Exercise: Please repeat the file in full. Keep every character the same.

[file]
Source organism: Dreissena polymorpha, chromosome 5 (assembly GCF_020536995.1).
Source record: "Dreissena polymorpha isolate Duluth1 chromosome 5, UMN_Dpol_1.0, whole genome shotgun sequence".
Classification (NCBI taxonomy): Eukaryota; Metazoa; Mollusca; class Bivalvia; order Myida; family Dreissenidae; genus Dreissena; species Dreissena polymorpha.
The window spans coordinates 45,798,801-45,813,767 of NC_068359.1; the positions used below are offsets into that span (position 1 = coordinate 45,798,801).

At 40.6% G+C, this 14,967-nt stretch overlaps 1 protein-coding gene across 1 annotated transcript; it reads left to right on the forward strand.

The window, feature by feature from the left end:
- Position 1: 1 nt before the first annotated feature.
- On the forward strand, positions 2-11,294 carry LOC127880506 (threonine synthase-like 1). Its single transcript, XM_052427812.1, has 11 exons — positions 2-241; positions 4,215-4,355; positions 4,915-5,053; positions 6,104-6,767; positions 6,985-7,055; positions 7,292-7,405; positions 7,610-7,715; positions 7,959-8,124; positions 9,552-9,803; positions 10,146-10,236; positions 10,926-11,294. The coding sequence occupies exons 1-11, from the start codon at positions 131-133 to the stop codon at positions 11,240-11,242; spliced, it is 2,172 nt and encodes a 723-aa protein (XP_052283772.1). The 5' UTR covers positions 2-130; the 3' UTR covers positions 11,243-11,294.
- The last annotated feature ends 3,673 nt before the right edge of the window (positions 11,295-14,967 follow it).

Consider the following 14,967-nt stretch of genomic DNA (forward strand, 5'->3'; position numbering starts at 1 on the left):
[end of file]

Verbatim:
Source organism: Dreissena polymorpha, chromosome 5 (assembly GCF_020536995.1).
Source record: "Dreissena polymorpha isolate Duluth1 chromosome 5, UMN_Dpol_1.0, whole genome shotgun sequence".
Classification (NCBI taxonomy): Eukaryota; Metazoa; Mollusca; class Bivalvia; order Myida; family Dreissenidae; genus Dreissena; species Dreissena polymorpha.
The window spans coordinates 45,798,801-45,813,767 of NC_068359.1; the positions used below are offsets into that span (position 1 = coordinate 45,798,801).

At 40.6% G+C, this 14,967-nt stretch overlaps 1 protein-coding gene across 1 annotated transcript; it reads left to right on the forward strand.

The window, feature by feature from the left end:
- Position 1: 1 nt before the first annotated feature.
- On the forward strand, positions 2-11,294 carry LOC127880506 (threonine synthase-like 1). Its single transcript, XM_052427812.1, has 11 exons — positions 2-241; positions 4,215-4,355; positions 4,915-5,053; positions 6,104-6,767; positions 6,985-7,055; positions 7,292-7,405; positions 7,610-7,715; positions 7,959-8,124; positions 9,552-9,803; positions 10,146-10,236; positions 10,926-11,294. The coding sequence occupies exons 1-11, from the start codon at positions 131-133 to the stop codon at positions 11,240-11,242; spliced, it is 2,172 nt and encodes a 723-aa protein (XP_052283772.1). The 5' UTR covers positions 2-130; the 3' UTR covers positions 11,243-11,294.
- The last annotated feature ends 3,673 nt before the right edge of the window (positions 11,295-14,967 follow it).

Consider the following 14,967-nt stretch of genomic DNA (forward strand, 5'->3'; position numbering starts at 1 on the left):